Easiest method would probably be taking a picture of the remote with a reference like a ruler/grid and importing it into a CAD program, then scaling that reference image to match the CAD grid size. Once that is done, you just draw over the image to create the remote holder and the grid of holes for the plungers/pins. The thickness of the remote holder should be at least twice as thick as the width of the plungers/pins to prevent them rotating out of their translational axis that should be perpendicular to the rubber button's surface. That will ensure the plunger/pin actually presses the button straight down regardless of where the finger presses on the cap (press the edge of the cap and it still presses the button correctly).

    Since creating the remote holder and plunger/pin grid would give you the positions of each plunger/pin on the remote holder surface, you could abandon the manual programming of each button and just use a bit of math to determine the servo angles required to put the finger over each button.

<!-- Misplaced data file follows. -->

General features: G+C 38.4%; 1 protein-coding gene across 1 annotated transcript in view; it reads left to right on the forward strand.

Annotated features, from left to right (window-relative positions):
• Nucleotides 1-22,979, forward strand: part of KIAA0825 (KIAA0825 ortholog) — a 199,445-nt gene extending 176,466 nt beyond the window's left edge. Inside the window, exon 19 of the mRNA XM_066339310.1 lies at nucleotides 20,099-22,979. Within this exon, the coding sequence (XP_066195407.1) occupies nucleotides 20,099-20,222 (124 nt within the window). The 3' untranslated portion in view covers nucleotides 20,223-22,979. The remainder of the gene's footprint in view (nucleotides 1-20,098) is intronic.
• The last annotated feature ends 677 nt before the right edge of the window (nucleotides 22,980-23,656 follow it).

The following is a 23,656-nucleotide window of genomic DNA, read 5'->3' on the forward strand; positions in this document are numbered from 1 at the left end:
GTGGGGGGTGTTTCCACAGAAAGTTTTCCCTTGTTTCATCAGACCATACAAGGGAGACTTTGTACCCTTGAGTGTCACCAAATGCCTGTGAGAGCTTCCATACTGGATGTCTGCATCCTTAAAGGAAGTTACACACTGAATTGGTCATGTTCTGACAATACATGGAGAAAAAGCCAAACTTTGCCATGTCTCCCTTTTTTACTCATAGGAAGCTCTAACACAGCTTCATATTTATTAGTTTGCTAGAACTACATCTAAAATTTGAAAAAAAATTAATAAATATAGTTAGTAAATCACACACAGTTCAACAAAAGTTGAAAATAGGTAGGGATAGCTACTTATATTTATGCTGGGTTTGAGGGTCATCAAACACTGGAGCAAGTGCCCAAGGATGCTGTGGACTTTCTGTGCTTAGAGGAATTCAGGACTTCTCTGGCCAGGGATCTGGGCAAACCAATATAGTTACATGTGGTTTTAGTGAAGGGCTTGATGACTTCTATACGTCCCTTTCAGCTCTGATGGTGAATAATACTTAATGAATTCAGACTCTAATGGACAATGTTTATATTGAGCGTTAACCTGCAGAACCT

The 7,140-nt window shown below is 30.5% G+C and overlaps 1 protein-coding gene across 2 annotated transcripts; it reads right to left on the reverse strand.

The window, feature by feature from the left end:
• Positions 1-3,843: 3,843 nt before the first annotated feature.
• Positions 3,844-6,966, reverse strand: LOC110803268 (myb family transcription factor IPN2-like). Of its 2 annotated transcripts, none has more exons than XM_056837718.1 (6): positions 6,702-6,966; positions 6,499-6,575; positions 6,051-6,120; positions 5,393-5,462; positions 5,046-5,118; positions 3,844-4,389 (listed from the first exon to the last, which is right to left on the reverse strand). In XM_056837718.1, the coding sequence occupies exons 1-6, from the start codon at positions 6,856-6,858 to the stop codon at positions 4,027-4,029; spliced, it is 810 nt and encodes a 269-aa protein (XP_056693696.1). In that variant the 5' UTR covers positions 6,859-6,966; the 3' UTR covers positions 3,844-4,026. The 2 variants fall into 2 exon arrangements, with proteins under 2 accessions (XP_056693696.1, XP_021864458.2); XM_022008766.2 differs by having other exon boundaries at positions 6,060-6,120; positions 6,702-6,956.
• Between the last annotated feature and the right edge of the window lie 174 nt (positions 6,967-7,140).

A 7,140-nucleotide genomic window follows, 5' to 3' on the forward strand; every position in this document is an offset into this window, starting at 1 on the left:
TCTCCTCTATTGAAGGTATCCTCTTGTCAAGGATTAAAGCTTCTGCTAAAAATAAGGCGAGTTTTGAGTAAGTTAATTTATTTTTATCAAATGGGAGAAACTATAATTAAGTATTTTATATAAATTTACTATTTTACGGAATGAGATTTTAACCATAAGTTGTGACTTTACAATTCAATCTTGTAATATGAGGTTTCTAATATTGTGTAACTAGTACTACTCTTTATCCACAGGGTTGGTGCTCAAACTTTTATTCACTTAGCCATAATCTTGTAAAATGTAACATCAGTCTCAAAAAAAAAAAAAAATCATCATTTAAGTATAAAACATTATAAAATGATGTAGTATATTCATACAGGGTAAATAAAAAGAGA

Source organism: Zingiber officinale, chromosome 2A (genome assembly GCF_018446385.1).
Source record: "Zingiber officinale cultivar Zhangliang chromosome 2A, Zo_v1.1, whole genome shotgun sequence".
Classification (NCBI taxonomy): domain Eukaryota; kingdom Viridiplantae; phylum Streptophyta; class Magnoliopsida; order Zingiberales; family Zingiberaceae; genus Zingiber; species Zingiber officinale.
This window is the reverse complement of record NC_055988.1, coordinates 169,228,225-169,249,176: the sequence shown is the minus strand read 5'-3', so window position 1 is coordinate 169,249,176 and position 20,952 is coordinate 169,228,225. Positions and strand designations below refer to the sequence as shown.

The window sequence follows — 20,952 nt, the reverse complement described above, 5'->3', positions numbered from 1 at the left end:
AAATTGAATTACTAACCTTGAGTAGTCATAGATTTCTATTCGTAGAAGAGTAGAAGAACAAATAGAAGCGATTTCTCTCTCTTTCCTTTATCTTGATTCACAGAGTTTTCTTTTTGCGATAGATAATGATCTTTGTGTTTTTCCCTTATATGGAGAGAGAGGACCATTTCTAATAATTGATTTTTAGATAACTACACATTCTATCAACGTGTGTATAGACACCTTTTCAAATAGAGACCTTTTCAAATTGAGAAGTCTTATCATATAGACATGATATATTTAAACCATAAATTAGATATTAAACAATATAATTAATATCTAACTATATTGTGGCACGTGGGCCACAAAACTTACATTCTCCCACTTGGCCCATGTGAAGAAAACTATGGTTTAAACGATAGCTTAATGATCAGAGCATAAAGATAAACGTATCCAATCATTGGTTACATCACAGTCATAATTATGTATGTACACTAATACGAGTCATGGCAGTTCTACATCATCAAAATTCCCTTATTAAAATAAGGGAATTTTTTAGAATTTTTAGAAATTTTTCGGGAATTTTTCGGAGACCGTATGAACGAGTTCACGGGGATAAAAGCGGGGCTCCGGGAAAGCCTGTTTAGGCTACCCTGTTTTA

Please pardon the pedantry... and the profanity... and the convoluted speech pattern...
    "You have failed me, Brain!"
    bleh

  5. Re: Remote remote control - how to press the buttons?

    thanks for the tips! I already imported the picture to Fusion360 as you suggested to have a reference, I'll go with the infamous FDD approach (f*-up driven development :DD), and try to get the spacer work.

    just out of curiosity, how would you take a picture so the grid isn't distorted? eg. if your angle is slightly off from directly above you won't be able to properly scale the reference to your grid (without some editing) right? Are there any software on the market which tries to help you with this transformation? I took a bunch of pictures and tried to select the best, but I wanted to see if there's a way agreed upon in the industry to take such pictures :)

    cheers!